This study aimed to understand exclusive breastfeeding practices among mothers of four and six-month-old infants whose fathers received breastfeeding education materials and counseling services. Fathers in the intervention area received breastfeeding education materials, counseling services at commune health centers, and household visits. In the control site, where mothers routinely receive services on antenatal and postpartum care, fathers did not receive any intervention services on promoting breastfeeding. Analysis showed that the intervention was strongly associated with exclusive breastfeeding practices at four and six months after controlling for potential confounding factors. To improve exclusive breastfeeding, health care staff working in maternal and child health units, should consider integrating fathers with services delivered to mothers and children. The replication of the model in other settings should consider the availability and functions of the health care network including health workers at the peripheral level, and issues involving the social network of fathers and barriers the fathers need to overcome to be effectively become involved in child care.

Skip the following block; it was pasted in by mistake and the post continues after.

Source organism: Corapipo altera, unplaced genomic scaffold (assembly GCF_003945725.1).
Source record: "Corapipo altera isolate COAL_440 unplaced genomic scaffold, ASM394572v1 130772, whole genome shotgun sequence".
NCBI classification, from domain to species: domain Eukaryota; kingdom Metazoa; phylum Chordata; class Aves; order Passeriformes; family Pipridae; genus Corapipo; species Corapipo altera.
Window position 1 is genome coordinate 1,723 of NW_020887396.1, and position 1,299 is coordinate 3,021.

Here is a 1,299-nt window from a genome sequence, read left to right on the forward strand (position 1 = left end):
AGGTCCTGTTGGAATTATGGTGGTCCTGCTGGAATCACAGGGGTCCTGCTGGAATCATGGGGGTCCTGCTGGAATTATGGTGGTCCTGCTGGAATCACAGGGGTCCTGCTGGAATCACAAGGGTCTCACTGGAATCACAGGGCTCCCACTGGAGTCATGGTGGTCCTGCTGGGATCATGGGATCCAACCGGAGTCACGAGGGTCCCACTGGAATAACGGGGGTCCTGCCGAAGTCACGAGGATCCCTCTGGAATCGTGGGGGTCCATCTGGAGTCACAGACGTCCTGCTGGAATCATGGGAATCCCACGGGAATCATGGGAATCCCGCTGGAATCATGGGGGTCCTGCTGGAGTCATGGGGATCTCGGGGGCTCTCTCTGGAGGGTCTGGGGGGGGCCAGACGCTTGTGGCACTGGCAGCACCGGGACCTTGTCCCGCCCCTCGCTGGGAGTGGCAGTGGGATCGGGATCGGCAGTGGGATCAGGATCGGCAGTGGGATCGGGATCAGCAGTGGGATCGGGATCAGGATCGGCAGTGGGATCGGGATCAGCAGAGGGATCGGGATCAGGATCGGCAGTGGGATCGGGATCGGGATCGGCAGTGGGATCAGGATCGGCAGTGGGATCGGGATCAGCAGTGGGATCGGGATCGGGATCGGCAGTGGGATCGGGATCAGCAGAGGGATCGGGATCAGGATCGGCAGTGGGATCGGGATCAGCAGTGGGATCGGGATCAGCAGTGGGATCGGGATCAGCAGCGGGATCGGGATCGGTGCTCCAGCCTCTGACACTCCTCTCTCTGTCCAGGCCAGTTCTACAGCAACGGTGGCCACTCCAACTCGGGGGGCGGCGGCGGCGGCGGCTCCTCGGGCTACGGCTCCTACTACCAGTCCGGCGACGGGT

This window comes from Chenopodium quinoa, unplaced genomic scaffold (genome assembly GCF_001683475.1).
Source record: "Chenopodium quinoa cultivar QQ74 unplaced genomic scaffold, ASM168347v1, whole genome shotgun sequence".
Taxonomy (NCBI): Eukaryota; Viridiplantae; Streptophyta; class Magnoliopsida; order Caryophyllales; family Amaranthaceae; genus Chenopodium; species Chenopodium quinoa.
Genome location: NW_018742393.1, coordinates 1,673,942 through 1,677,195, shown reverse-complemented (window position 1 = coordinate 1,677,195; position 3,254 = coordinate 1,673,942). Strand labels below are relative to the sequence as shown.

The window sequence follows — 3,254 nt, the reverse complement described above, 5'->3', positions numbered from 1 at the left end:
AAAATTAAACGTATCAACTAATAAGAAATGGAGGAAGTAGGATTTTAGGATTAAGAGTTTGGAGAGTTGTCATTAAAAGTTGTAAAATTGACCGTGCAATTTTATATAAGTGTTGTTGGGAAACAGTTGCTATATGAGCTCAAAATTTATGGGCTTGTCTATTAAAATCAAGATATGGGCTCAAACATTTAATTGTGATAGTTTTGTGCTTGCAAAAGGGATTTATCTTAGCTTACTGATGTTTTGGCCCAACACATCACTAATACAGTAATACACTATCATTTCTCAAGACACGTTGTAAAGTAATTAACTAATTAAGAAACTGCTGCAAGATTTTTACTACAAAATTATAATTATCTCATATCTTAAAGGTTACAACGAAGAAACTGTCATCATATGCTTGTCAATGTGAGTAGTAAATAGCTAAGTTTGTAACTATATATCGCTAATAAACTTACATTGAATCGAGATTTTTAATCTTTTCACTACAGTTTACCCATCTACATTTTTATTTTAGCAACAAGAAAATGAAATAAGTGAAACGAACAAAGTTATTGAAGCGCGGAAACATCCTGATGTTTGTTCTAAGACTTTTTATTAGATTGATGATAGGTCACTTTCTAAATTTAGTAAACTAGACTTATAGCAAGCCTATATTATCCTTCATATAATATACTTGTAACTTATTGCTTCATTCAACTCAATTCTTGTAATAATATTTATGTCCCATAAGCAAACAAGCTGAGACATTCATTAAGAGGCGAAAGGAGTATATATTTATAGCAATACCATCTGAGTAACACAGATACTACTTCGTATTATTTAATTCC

The goal of the Alive & Thrive (A&T) Grants Program (2009 to 2014) was to identify new solutions for scaling up effective and sustainable interventions to improve infant and young child feeding by linking research to program delivery. A&T awarded eight two-year grants in 2010 and four in 2011. The Grants Program was managed by the University of California, Davis.